The Medicine Cabinet: Ask the Harvard Experts
By Howard LeWine, M.D.
Q: I have been taking care of my brother’s dog while he was hospitalized to treat an infection in his leg. I just found out it was MRSA. What is MRSA? Could the dog be infected and pass it to me?
A: MRSA is short for methicillin resistant Staphylococcus aureus. Originally, all strains of staph aureus bacteria were killed by good old penicillin. But then, many years ago, a strain of staph became resistant to penicillin. A new antibiotic, methicillin, was developed as the “cure” for penicillin-resistant staph.
Methicillin and similar drugs remained effective against almost all staph infections for some time, but of course that didn’t last. Now there are multiple strains of staph that are resistant to penicillin, methicillin and a host of other antibiotics.
Staph aureus bacteria, including MRSA, are all around us and reside on our skin and inside our nose. Just having staph bacteria sit on our skin, but not underneath our skin or inside our body, does not mean there is an infection. Doctors call it colonization. Colonization does not require antibiotics.
Now back to your brother’s dog. Dogs, as well as cats, can carry staph aureus. But these pets are more likely to carry a different, less dangerous staph species called Staphylococcus pseudintermedius.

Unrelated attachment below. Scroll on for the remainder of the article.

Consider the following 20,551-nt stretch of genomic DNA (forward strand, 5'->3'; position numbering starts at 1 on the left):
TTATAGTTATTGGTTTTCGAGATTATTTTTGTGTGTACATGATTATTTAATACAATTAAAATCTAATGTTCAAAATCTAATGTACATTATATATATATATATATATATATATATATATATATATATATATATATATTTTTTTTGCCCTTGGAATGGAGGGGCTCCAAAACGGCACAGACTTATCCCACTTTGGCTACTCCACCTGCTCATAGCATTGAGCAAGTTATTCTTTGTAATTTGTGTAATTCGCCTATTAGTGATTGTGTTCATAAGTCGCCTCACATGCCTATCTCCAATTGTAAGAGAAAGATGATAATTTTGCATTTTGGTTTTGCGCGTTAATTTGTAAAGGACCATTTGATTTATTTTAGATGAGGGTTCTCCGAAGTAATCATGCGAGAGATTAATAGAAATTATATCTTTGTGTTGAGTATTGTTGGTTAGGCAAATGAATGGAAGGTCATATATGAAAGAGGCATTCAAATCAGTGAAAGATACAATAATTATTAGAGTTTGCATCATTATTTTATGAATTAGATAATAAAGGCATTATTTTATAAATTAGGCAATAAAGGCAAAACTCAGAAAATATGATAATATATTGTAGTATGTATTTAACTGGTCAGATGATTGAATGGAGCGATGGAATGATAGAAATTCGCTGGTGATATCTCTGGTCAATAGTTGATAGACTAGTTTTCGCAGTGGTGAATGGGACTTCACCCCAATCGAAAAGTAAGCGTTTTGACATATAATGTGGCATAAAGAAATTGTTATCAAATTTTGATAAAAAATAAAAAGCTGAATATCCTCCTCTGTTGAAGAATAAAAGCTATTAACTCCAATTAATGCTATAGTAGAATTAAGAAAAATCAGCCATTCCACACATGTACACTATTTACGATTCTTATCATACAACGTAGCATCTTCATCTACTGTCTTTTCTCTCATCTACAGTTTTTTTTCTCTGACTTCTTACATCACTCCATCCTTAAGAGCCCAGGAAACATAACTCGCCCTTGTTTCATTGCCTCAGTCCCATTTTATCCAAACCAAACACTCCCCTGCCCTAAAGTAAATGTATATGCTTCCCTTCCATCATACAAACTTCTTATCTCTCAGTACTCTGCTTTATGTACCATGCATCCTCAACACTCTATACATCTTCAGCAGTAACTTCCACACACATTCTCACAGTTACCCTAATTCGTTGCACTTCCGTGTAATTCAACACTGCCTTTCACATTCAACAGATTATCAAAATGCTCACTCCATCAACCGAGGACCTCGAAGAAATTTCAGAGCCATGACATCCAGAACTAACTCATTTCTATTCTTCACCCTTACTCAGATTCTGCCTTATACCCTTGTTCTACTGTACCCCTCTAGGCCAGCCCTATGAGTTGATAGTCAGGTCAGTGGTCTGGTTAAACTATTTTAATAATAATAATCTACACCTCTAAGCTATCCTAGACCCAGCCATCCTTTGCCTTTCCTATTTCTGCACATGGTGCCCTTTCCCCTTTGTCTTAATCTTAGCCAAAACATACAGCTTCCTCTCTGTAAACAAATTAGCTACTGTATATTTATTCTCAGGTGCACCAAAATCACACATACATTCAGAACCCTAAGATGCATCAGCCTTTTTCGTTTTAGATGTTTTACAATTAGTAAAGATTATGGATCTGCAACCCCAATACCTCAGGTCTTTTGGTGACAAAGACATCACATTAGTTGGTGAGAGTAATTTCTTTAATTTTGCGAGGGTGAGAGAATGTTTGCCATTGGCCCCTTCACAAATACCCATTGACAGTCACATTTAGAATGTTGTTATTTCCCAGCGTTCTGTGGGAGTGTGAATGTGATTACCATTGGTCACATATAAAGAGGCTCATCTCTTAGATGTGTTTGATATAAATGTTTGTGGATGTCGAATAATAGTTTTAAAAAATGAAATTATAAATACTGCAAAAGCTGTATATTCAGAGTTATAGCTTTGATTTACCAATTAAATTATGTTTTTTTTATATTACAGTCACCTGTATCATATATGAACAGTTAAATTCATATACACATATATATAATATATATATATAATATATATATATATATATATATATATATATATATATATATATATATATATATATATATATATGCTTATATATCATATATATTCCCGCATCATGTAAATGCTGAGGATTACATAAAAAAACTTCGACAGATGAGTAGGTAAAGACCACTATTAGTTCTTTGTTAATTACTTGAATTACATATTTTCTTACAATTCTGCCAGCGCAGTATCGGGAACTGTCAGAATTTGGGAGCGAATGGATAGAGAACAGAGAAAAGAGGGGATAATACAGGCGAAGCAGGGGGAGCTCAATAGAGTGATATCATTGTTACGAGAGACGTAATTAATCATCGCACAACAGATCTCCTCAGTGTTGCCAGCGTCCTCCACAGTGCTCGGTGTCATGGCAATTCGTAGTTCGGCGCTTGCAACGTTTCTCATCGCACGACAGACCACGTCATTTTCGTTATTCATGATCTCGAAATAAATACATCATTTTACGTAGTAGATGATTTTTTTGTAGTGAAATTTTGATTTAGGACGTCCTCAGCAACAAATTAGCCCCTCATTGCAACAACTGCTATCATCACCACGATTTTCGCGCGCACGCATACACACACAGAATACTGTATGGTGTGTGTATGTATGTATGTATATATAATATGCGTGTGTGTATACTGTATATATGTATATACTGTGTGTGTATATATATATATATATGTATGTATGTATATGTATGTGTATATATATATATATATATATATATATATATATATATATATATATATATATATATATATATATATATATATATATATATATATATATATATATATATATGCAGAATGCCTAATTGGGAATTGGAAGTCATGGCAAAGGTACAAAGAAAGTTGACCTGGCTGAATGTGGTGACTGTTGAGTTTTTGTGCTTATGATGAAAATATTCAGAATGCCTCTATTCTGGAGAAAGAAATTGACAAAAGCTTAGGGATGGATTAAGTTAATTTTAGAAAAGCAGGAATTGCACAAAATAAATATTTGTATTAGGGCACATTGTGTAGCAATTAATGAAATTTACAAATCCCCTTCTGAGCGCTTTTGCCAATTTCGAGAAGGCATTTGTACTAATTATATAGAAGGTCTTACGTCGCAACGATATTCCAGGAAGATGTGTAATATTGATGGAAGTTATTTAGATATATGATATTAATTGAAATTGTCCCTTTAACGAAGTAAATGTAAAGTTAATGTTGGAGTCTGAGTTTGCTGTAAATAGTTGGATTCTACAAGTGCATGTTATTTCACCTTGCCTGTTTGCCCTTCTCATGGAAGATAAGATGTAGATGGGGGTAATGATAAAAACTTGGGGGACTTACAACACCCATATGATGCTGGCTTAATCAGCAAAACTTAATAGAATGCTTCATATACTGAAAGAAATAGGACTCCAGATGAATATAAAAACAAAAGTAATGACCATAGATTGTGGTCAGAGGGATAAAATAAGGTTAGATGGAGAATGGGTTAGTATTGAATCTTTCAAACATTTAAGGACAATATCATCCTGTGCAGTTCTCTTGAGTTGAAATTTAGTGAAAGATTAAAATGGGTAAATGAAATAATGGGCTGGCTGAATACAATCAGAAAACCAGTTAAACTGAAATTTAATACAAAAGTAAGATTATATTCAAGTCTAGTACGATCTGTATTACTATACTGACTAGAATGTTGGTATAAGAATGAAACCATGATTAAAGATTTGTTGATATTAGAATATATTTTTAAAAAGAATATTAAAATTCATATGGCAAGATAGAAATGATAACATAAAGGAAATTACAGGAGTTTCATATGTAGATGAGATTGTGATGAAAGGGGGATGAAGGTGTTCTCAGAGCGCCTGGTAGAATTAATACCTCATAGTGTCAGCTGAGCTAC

In fact, this Staphylococcus pseudintermedius can be considered “normal” in a dog. Most healthy dogs carry these bacteria in their bodies without ever getting sick. And this type of staph bacteria is very rarely transmitted to humans.
It’s unlikely but possible that this particular dog’s mouth is colonized with MRSA. So a dog bite could potentially lead to a MRSA skin. But if you just played, petted and even were licked by the dog, then there really is no danger to you.
If you washed your hands after being with the dog, then there is an excellent chance that there is no MRSA on your skin. Washing your hands or cleaning them with an alcohol-based gel is the best way to wash away all bacteria and viruses and avoid spreading them to other parts of your body and to others.
(Howard LeWine, M.D. is an internist at Brigham and Women’s Hospital in Boston and assistant professor of medicine at Harvard Medical School. For additional consumer health information, please visit www.health.harvard.edu.)